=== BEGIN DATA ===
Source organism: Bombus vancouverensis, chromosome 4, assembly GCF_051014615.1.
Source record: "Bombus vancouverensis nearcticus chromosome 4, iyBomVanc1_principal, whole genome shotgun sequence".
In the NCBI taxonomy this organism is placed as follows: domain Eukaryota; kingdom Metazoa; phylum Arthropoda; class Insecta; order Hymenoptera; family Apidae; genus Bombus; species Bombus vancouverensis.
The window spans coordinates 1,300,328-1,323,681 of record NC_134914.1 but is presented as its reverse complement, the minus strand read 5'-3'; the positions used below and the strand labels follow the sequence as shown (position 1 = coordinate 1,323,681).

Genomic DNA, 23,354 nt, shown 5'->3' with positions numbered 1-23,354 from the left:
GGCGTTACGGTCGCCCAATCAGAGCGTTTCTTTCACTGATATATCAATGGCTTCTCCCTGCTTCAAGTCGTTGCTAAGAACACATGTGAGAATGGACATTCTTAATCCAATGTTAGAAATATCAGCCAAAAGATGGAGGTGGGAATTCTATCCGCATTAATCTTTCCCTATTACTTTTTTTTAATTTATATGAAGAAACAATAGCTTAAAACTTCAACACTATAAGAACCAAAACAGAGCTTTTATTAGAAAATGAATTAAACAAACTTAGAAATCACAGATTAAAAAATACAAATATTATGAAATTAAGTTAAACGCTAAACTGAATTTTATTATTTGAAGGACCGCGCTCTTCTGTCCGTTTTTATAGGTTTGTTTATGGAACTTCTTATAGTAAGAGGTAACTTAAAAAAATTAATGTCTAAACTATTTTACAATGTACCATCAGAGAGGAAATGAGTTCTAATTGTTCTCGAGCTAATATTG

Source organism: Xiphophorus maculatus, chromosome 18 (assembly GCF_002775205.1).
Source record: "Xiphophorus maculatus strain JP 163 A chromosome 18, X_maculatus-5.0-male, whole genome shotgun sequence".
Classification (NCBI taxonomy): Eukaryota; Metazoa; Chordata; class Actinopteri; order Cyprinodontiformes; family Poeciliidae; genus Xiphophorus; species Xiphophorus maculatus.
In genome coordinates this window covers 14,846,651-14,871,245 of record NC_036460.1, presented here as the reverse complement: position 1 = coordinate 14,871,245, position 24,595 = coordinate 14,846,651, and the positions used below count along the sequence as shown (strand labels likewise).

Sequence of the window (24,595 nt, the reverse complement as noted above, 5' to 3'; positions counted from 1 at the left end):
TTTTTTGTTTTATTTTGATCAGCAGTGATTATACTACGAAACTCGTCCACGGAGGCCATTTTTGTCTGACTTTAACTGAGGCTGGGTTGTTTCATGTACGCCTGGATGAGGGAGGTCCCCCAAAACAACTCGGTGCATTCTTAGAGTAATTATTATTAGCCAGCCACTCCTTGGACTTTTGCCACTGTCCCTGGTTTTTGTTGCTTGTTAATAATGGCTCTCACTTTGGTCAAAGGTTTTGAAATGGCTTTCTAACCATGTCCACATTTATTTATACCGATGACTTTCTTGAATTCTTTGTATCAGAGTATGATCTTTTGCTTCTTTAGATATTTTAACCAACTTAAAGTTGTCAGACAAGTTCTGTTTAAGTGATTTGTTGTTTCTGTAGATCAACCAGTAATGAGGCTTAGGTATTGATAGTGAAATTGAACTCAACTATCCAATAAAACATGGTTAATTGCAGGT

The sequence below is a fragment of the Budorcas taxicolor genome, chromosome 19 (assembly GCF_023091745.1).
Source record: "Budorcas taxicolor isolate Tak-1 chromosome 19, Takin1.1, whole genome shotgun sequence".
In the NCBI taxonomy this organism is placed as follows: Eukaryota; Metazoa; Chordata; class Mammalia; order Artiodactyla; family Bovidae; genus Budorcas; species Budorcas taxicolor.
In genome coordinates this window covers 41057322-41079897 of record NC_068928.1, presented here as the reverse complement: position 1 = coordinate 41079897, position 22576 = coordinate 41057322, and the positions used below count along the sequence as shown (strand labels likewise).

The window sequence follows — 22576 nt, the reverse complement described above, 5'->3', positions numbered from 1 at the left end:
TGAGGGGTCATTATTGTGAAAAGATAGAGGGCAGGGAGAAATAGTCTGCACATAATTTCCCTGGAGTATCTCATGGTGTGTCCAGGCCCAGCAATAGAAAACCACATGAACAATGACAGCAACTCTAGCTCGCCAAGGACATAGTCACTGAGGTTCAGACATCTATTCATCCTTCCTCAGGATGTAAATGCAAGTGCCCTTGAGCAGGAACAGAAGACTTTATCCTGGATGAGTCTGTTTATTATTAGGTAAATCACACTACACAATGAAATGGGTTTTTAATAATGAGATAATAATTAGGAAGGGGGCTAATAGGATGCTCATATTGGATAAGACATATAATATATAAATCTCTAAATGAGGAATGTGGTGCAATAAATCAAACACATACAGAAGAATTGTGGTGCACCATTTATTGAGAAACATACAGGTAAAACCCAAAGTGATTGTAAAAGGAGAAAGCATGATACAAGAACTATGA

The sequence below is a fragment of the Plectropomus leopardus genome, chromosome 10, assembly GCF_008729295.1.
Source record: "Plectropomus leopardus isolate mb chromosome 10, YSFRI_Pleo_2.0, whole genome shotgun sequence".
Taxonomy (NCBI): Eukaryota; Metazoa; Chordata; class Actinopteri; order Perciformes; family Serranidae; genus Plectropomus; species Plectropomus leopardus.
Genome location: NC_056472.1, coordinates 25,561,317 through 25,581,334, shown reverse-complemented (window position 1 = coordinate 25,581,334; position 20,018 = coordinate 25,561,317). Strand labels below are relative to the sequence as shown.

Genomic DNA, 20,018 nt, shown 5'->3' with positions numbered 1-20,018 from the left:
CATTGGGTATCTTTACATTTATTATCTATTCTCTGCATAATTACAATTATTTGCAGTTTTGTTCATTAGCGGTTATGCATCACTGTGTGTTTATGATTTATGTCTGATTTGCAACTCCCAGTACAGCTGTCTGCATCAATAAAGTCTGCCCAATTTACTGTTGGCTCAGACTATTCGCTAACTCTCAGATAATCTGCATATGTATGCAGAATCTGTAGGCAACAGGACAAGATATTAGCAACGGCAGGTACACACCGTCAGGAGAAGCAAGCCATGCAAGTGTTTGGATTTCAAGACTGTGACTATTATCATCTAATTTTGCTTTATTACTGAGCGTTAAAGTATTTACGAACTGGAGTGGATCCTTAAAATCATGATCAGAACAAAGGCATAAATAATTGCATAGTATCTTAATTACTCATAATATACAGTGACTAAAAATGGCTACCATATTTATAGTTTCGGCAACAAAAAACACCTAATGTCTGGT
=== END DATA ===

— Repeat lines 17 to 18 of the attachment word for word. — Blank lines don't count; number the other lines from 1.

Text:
The window sequence follows — 22576 nt, the reverse complement described above, 5'->3', positions numbered from 1 at the left end:
TGAGGGGTCATTATTGTGAAAAGATAGAGGGCAGGGAGAAATAGTCTGCACATAATTTCCCTGGAGTATCTCATGGTGTGTCCAGGCCCAGCAATAGAAAACCACATGAACAATGACAGCAACTCTAGCTCGCCAAGGACATAGTCACTGAGGTTCAGACATCTATTCATCCTTCCTCAGGATGTAAATGCAAGTGCCCTTGAGCAGGAACAGAAGACTTTATCCTGGATGAGTCTGTTTATTATTAGGTAAATCACACTACACAATGAAATGGGTTTTTAATAATGAGATAATAATTAGGAAGGGGGCTAATAGGATGCTCATATTGGATAAGACATATAATATATAAATCTCTAAATGAGGAATGTGGTGCAATAAATCAAACACATACAGAAGAATTGTGGTGCACCATTTATTGAGAAACATACAGGTAAAACCCAAAGTGATTGTAAAAGGAGAAAGCATGATACAAGAACTATGA